You’ll Need a Mess Kit
Maybe my expectations are too low for dehydrated meals, but I fully expected to cook these in a bag. Intuitively, I should be able to open the top of a bag, add water, wait, and eat with a fork. Not the case.
RightOnTrek instructions on these packaged meals require cooking in camp cookware. The steps are to add ingredients, add boiling water, then set to low heat and stir for several minutes until ready.
Being packaged as a backpacking meal, I’d like to have ditched my camp cookware mess kit and went totally native here. I’m not too fancy and would be fine eating out of a bag.
Premium Dehydrated Meals Flavor, Reasonable Cost
Straight up – the meals are pretty good and are much more interesting than your standard chicken-rice or beef stroganoff freeze dried meals. The High Country Pad Thai was pretty dang good for a dehydrated meal for camping and at under $8, it’s a total buy recommendation. If I compared it to a restaurant item, I don’t think it would pass for a genuine Pad Thai. It was very rich, creamy with the added peanut butter, and the overall consistency was thicker and saucier than a Pad Thai. However, after a full day of biking up a mountain, the extra peanut butter, oils, and interesting spices were very welcomed. Pretty delicious.
The General Tsoy’s rice was also great and left us both very satisfied. This meal was something closer to what I’d expect from a dehydrated meal I’d put together at home. This is to say it was pretty good, but also totally achievable if you made it yourself. The rice cooked well, the sauce as excellent, and the added crunch of cashews was nice over the texture of the vegan chicken. Having eaten a bunch of vegan food as an Angelino, the texture was just like any other vegan chicken you’d get at a restaurant.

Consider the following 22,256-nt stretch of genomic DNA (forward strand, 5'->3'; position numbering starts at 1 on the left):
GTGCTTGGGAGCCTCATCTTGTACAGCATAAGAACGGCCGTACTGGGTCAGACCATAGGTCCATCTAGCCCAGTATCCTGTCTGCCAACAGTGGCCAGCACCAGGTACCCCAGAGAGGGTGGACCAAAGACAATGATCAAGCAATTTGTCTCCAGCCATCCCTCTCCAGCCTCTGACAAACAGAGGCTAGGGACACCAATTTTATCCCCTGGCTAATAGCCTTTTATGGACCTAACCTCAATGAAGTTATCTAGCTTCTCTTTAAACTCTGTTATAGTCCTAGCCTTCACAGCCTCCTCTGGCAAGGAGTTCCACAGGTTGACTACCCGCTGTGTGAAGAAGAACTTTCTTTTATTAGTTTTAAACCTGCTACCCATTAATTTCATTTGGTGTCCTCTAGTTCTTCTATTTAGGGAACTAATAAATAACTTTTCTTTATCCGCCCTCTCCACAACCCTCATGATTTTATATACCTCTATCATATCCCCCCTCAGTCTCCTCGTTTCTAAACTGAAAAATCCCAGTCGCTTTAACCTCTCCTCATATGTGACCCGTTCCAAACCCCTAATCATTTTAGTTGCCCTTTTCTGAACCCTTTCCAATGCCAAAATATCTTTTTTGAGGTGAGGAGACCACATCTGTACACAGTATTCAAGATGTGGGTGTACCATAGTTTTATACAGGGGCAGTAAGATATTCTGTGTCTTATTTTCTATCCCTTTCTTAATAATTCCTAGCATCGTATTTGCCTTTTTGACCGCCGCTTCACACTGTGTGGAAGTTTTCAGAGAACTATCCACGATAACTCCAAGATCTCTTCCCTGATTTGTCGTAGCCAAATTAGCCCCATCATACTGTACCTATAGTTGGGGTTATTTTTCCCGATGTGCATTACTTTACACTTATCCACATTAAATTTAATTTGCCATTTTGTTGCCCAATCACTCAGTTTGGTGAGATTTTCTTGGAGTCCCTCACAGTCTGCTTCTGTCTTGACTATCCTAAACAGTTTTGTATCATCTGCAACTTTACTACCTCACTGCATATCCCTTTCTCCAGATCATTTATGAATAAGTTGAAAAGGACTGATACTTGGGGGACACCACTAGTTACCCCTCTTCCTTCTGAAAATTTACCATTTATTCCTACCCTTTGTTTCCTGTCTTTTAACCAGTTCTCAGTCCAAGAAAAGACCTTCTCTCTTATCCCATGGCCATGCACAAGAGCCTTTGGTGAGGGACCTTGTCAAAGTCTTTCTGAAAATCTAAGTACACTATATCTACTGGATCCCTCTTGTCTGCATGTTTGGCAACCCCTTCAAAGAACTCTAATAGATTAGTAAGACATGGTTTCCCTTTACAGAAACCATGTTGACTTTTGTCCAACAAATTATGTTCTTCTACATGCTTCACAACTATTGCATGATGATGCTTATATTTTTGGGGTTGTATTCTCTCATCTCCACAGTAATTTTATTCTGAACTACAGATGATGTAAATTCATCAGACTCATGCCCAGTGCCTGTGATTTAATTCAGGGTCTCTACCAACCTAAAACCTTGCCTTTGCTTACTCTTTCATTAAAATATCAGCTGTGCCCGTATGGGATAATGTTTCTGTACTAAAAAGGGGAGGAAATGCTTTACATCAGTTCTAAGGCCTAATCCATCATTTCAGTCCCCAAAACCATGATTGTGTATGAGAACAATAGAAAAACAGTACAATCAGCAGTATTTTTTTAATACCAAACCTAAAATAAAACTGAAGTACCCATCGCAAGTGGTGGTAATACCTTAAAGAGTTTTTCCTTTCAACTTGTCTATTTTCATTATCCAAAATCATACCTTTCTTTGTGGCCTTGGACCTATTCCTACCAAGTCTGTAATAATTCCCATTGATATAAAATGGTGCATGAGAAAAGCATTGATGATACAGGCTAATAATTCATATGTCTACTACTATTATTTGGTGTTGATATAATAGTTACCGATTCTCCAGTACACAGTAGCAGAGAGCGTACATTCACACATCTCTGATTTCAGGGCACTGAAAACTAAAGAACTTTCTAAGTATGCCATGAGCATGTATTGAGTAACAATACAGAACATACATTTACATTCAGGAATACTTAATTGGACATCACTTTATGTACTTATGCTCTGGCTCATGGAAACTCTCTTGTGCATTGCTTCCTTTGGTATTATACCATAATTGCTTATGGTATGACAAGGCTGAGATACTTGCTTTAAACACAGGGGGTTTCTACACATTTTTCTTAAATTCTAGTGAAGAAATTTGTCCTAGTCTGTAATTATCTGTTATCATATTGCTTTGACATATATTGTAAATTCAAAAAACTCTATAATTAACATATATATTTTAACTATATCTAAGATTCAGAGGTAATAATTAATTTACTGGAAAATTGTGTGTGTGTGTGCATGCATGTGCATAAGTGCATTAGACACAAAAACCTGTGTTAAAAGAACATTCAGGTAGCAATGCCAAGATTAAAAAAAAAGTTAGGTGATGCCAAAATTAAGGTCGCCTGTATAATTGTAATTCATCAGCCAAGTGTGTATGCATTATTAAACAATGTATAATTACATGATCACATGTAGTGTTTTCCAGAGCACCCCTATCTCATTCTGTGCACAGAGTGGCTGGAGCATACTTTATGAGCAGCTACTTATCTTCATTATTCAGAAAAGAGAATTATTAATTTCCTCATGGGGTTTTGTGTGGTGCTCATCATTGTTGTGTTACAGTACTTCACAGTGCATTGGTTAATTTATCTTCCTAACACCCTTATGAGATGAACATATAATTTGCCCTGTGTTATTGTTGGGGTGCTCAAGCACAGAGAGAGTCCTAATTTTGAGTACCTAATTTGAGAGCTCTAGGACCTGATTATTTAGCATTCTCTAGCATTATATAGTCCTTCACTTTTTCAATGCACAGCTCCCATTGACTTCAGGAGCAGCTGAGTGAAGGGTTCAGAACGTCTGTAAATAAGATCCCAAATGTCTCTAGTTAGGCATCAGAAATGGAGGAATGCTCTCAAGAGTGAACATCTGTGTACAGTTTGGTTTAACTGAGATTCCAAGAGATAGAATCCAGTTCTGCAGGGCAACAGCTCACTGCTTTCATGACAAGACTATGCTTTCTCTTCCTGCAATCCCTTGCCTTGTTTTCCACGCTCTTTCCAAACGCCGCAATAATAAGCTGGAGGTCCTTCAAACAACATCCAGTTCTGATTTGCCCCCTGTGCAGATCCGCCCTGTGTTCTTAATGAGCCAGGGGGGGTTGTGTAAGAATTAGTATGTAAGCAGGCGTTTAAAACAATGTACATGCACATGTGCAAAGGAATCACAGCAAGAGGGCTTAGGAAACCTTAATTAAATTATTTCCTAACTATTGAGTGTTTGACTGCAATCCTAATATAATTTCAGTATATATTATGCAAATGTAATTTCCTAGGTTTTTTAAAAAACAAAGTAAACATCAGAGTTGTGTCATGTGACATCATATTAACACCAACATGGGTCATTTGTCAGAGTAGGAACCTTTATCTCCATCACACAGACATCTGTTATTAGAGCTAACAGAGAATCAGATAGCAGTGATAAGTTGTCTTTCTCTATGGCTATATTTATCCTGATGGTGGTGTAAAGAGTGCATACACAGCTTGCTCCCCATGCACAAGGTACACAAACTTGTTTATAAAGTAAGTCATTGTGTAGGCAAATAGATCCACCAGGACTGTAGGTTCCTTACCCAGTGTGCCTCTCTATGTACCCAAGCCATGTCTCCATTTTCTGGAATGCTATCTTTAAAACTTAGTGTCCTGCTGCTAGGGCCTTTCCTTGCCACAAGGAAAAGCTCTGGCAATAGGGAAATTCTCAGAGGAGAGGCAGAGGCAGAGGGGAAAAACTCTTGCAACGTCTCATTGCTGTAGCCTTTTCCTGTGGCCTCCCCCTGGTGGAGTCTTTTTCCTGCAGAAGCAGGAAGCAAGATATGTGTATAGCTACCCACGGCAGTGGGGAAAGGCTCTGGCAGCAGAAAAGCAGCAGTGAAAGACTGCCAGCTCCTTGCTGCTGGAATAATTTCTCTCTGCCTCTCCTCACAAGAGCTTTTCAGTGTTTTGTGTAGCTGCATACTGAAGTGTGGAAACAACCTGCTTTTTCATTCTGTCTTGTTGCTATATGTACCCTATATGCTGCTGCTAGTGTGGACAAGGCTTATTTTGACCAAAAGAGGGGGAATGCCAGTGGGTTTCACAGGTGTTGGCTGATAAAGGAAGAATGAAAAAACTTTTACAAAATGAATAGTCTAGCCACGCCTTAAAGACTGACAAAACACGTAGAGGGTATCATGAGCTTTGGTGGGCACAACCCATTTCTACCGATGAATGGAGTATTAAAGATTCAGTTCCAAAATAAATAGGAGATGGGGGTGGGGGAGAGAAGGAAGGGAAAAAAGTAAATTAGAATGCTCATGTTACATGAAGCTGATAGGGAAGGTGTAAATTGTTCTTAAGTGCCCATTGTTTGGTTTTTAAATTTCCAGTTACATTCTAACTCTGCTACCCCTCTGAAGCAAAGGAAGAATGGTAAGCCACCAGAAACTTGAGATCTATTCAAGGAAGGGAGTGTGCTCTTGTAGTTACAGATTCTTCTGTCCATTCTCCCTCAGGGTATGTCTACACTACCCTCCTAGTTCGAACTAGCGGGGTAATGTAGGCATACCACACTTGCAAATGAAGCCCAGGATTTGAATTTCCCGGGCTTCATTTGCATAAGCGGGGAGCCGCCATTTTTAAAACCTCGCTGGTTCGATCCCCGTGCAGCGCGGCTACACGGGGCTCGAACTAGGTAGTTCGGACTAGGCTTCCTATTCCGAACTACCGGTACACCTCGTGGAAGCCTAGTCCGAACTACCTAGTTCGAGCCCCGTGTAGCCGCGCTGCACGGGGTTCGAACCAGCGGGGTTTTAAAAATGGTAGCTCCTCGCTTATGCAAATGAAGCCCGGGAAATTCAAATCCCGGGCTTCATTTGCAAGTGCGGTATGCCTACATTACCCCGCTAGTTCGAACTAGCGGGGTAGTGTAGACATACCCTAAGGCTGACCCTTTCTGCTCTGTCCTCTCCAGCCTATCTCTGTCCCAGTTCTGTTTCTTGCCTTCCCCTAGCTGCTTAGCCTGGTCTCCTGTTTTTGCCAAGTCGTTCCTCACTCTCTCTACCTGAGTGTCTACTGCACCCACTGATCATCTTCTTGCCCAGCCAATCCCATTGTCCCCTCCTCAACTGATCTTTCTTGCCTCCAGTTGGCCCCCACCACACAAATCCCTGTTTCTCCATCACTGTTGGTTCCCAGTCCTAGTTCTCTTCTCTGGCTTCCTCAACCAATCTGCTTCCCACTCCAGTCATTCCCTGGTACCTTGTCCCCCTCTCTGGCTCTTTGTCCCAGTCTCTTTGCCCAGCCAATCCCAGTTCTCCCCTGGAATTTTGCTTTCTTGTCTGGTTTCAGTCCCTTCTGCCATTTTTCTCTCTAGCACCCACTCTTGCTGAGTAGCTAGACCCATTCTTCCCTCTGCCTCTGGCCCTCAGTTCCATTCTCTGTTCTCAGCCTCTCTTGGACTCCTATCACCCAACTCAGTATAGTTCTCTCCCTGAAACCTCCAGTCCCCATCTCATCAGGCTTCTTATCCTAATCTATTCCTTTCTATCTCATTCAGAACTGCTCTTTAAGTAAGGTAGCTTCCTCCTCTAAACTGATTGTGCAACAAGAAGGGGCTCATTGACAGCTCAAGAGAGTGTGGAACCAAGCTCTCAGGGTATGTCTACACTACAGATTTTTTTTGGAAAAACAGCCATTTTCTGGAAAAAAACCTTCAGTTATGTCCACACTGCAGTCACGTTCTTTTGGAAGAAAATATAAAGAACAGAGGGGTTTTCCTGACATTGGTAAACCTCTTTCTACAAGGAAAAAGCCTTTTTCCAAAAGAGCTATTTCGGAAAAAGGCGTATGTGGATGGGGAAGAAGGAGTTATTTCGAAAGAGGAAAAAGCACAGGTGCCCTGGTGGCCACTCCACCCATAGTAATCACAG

I had my reservations on feeling full off of just these bags of food. I’m glad the food was dense enough to be filling and the extras were an added treat.
The RightOnTrek meals are packaged very thoughtfully to save weight, time, and pressure to ensure you have enough calories. The vegan options are nice as they cut some of the things that could make one’s time in the bush skew towards time *by* a bush with a shovel. While the day’s price tag feels high, it really isn’t when you break down what it costs you to feed yourself a day’s worth of food in suburbia.
As an adult with an adult job and a family who only has so much time to do things, buying a full day’s worth of backpacking food from my office desk feels worth it. I’m generally pretty cheap and will do it myself to save a buck, but breaking down the cost after-the-fact makes the RightOnTrek meals seem worth the time savings.
I love that the whole day’s intake is thoughtful and includes coffee to start the day, and tea to end the day.
Final recommendation: buy.